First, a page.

(b ?Paris, c1725; d ?Paris, after 1765). French composer. On the title-page of his Missa ‘Laudate pueri Dominum’ (Paris, 1744) he is described as a spé in the choir of Notre Dame, Paris, ‘spé’ being a term often used for the head boy of a choir school kept on by the choirmaster after his voice had broken in order to study composition; he would also act as supervisor and coach to the younger pupils. Hugard would thus have been 18 or 19 years old in 1744. In 1761 Ballard published another mass by Hugard, Redde mihi laetitiam, which he dedicated to ‘the venerable chapter of the cathedral of Paris’. The title-page says nothing about the composer’s function and duties at this date.
The two masses (both for four voices; ed. Centre de Musique Baroque de Versailles, Versailles, 1997) were published in choirbook format by Ballard but are in fact concertante masses requiring organ continuo. They demonstrate all the compositional techniques of the time: homophonic choruses, highly contrapuntal trios and quartets for soloists, short and melodious récits and fine fugues at the end of the Gloria and in the Credo. (D. Launay: La musique religieuse en France du Concile de Trente à 1804, Paris, 1993)
(b London, 16 May 1953). English violinist. She studied at the RAM, London, and with Manoug Parikian, Sigiswald Kuijken and Kato Havas. Specializing in the Baroque violin, she played with the English Concert during the 1970s and was leader of the newly formed Amsterdam Baroque Orchestra from 1980 to 1987. In 1982 she founded Trio Sonnerie with Sarah Cunningham (bass viol) and Mitzi Meyerson (harpsichord). The ensemble made its London début in the same year. More recently, as a larger ensemble, Sonnerie, it has performed orchestral music, sometimes with voices, of the same period. In 1986 Huggett was a founder member of Hausmusik, a group which lays special emphasis on Classical and early to mid-19th-century music. She formed the Greate Consort in 1995. Her solo performances and recordings include Bach’s unaccompanied sonatas and partitas, many concertos of the Baroque period and the violin concertos of Mozart and Beethoven. Warmth of tone and eloquence of phrasing are distinctive features of her playing.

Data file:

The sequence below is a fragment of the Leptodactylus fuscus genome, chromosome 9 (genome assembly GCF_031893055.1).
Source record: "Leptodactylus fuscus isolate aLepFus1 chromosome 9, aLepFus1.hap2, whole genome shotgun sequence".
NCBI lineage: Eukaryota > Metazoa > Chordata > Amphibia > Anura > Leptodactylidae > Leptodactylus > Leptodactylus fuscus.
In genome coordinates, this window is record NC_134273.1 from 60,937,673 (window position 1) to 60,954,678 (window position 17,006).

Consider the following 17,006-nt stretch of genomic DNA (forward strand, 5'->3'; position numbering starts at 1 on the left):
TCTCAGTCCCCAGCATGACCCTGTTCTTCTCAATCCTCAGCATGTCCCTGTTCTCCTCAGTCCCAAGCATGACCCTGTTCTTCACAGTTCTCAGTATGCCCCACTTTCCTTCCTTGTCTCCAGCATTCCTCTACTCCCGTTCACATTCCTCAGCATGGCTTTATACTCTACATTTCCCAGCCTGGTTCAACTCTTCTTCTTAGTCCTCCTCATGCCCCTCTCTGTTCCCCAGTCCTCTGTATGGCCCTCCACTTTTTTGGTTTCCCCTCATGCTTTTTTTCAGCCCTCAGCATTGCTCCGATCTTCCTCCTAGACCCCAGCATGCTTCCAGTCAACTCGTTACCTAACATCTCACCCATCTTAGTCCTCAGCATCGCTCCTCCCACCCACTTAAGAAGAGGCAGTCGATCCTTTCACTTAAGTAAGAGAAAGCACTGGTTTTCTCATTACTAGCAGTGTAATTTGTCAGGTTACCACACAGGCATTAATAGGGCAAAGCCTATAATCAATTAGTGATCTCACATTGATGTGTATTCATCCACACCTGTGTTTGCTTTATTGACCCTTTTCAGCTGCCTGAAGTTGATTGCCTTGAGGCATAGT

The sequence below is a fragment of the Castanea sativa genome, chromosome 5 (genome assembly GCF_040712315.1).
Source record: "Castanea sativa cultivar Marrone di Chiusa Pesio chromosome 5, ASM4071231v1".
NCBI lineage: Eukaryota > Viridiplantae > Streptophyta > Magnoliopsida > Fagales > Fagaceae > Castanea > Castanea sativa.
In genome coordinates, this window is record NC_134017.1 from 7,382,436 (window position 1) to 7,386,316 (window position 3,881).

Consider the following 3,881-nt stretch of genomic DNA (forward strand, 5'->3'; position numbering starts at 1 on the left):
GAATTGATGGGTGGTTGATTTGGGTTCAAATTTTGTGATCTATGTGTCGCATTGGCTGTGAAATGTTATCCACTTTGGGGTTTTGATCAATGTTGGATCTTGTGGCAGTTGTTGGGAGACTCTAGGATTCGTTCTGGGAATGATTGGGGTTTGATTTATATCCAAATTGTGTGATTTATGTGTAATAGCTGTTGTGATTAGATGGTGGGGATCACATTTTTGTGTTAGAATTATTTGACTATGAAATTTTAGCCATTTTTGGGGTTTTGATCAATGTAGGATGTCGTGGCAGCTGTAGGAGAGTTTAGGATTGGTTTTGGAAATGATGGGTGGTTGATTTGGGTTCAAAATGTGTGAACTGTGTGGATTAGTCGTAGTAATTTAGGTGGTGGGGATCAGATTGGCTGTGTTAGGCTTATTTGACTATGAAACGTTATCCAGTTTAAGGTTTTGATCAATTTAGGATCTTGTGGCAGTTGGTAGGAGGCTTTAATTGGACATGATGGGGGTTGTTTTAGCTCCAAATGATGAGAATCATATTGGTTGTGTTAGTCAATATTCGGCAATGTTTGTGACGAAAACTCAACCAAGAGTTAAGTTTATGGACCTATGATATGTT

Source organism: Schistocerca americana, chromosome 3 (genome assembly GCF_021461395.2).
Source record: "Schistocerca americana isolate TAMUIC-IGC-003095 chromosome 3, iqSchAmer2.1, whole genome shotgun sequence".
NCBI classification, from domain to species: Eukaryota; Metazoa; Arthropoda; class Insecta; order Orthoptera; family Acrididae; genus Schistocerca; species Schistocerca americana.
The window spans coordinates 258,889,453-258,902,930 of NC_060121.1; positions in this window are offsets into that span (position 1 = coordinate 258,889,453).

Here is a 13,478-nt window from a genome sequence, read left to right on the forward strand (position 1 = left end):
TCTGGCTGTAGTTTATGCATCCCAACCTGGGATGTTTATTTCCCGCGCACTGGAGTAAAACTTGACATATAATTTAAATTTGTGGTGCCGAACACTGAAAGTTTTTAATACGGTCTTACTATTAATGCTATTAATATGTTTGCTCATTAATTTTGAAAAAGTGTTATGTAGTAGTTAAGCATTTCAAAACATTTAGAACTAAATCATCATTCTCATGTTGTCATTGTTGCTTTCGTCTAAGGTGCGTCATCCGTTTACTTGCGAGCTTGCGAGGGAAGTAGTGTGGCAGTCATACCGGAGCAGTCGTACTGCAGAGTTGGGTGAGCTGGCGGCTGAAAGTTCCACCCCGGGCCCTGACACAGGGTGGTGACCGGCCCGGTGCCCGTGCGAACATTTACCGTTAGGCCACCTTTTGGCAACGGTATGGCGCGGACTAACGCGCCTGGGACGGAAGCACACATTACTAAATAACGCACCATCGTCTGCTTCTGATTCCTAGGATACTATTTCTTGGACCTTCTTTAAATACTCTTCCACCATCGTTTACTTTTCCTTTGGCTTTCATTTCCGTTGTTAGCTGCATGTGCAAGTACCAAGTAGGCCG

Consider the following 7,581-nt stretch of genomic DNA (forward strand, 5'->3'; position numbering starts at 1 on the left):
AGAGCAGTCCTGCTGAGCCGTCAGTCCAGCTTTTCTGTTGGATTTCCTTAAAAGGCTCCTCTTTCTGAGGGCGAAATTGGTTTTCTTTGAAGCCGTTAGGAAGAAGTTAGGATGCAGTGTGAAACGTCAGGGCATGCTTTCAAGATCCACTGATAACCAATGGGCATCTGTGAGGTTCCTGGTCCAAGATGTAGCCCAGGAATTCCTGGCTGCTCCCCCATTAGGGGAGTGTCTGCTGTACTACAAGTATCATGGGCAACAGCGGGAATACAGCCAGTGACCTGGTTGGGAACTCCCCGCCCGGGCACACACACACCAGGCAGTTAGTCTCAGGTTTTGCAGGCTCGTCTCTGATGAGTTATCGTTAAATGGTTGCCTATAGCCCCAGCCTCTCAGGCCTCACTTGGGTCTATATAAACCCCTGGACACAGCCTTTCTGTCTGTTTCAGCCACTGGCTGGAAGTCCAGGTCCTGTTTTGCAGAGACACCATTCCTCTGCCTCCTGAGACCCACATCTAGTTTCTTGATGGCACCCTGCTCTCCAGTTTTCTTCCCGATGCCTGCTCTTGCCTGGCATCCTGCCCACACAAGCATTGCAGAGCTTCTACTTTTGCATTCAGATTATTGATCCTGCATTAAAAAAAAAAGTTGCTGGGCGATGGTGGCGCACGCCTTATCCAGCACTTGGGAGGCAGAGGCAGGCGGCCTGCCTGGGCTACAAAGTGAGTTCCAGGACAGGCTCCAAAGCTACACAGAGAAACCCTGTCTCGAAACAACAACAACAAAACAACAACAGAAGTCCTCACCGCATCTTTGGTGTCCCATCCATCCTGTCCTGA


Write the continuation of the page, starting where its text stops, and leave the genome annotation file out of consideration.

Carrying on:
Hugh, Robert ap.
See Robert ap Huw.
(b London, 3 Aug 1937). English musicologist. He took the BA at Oxford in 1960 and the MA and DPhil in 1964, with a dissertation on English sacred music from 1400 to 1450. His first teaching position was at Queen’s University, Belfast (1962–4). He taught at the University of Illinois from 1964 to 1967 and at the University of North Carolina from 1967 to 1969. In 1969 he joined the faculty of the University of Toronto where he became professor in 1975; he was named university professor in 1992. He was awarded a Guggenheim Fellowship in 1973, and from 1976 to 1979 received a grant from the University of Toronto for computer-aided research into the late medieval rhymed Office. His publications Late Medieval Liturgical Offices (Toronto, 1994–6) have made available electronic editions, a word concordance, catalogues of Offices and manuscript sources, and the encoding of several thousand chants. Hughes is also interested in various aspects of English medieval music, including theory, performing practices and musica ficta. His investigations of the Old Hall Manuscript have resulted in a new edition and additional information on the date and provenance of the source, and the influences of French and Italian styles on its music. His book Manuscript Accidentals (1972) is a detailed study of the purpose of accidentals in the Old Hall Manuscript and their use as a practical guide for musica ficta. Hughes has also proposed ideas concerning choral performing practices based on his examinations of the manuscripts.